How Ben Bernake Using The Power of the FED Triggered The Great Recession

Another great op-ed in Forbes by Richard Salsman on How Bernanke’s Fed Triggered the Great Recession:

[…] in 2008-2009 Bernanke did nearly let “it” happen again — a banking collapse, a depression, deflation — by bringing the U.S. financial system to its knees by roughly the same Fed policy adopted in the 1930s, followed by his blizzard of paper-money printing that has caused a dollar debasement unprecedented in U.S. history. The result has been a huge destruction of wealth, spreading fiscal chaos and stagflation as far as the eye can see.

How did Bernanke create this horrible morass? First, in 2006-2007 he deliberately inverted the Treasury yield curve, even while knowing it would cause a recession and credit-financial crisis. Second, he imposed on the reeling economy a $1.7 trillion flood of “quantitative easing” (QE), euphemistic for the hazardous policy of money-printing. His first policy caused economic stagnation, his second policy caused monetary inflation, and combined, his policies have generated “stagflation” — the corrosive mix last seen in the 1970s. It’s the direct opposite of the supply-side polices (pro-growth, sound-money) that made the 1980s and 1990s so prosperous.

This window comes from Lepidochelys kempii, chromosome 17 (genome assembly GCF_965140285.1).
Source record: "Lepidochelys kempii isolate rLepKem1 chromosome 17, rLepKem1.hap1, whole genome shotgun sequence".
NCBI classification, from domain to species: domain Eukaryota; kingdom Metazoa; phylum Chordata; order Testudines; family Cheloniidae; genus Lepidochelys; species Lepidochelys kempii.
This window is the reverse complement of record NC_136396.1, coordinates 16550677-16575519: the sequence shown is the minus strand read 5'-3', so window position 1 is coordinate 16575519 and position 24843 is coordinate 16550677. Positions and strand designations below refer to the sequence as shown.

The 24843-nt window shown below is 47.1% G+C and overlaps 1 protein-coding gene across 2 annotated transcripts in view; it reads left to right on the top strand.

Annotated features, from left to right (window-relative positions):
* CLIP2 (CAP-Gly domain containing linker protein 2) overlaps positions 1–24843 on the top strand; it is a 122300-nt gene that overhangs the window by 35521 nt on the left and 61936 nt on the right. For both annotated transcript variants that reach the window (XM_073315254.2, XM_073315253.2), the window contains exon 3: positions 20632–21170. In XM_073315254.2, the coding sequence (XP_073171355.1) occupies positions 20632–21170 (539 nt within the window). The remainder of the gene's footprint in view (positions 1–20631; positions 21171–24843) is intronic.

How can we hold Bernanke accountable for this widespread mess? Consider first the economic stagnation. By training, Bernanke knew full well (and still knows) that an inverted Treasury yield curve — wherein the Fed deliberately keeps short-term interest rates above longer-term Treasury bond yields — invariably causes recessions and crises in the modern (fiat paper money) era.

He knows that an inverted yield curve severely and nearly instantly renders unprofitable most financial intermediation, which is the process of “borrowing short to lend long.” The normal case is for short-term borrowing yields to trade below long-term investment yields (an upward-sloped yield curve), which is profitable for credit intermediaries, given the positive yield margin. In contrast, the rarer case is for short-term rates to trade above long-term rates (an “inverted,” or downward-sloped yield curve), which is far less profitable or an outright loser for lenders, due to the negative yield margin.

Read the rest.